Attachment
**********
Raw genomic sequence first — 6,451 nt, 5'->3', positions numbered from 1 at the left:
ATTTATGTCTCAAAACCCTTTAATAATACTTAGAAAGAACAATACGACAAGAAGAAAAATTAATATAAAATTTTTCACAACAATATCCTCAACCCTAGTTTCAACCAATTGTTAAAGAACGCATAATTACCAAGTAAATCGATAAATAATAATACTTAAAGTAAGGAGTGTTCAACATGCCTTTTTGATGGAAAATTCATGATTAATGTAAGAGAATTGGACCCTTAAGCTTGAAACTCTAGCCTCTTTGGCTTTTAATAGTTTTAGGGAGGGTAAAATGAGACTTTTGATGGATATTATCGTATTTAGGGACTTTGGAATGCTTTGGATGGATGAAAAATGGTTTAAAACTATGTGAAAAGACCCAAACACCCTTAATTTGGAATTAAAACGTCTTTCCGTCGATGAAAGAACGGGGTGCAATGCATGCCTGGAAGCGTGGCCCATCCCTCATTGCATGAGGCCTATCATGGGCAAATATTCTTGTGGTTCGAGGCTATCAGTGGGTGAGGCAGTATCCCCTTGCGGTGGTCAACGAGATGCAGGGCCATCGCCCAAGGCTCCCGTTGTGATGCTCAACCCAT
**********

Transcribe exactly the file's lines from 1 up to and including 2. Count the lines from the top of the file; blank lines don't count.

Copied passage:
Raw genomic sequence first — 6,451 nt, 5'->3', positions numbered from 1 at the left:
ATTTATGTCTCAAAACCCTTTAATAATACTTAGAAAGAACAATACGACAAGAAGAAAAATTAATATAAAATTTTTCACAACAATATCCTCAACCCTAGTTTCAACCAATTGTTAAAGAACGCATAATTACCAAGTAAATCGATAAATAATAATACTTAAAGTAAGGAGTGTTCAACATGCCTTTTTGATGGAAAATTCATGATTAATGTAAGAGAATTGGACCCTTAAGCTTGAAACTCTAGCCTCTTTGGCTTTTAATAGTTTTAGGGAGGGTAAAATGAGACTTTTGATGGATATTATCGTATTTAGGGACTTTGGAATGCTTTGGATGGATGAAAAATGGTTTAAAACTATGTGAAAAGACCCAAACACCCTTAATTTGGAATTAAAACGTCTTTCCGTCGATGAAAGAACGGGGTGCAATGCATGCCTGGAAGCGTGGCCCATCCCTCATTGCATGAGGCCTATCATGGGCAAATATTCTTGTGGTTCGAGGCTATCAGTGGGTGAGGCAGTATCCCCTTGCGGTGGTCAACGAGATGCAGGGCCATCGCCCAAGGCTCCCGTTGTGATGCTCAACCCAT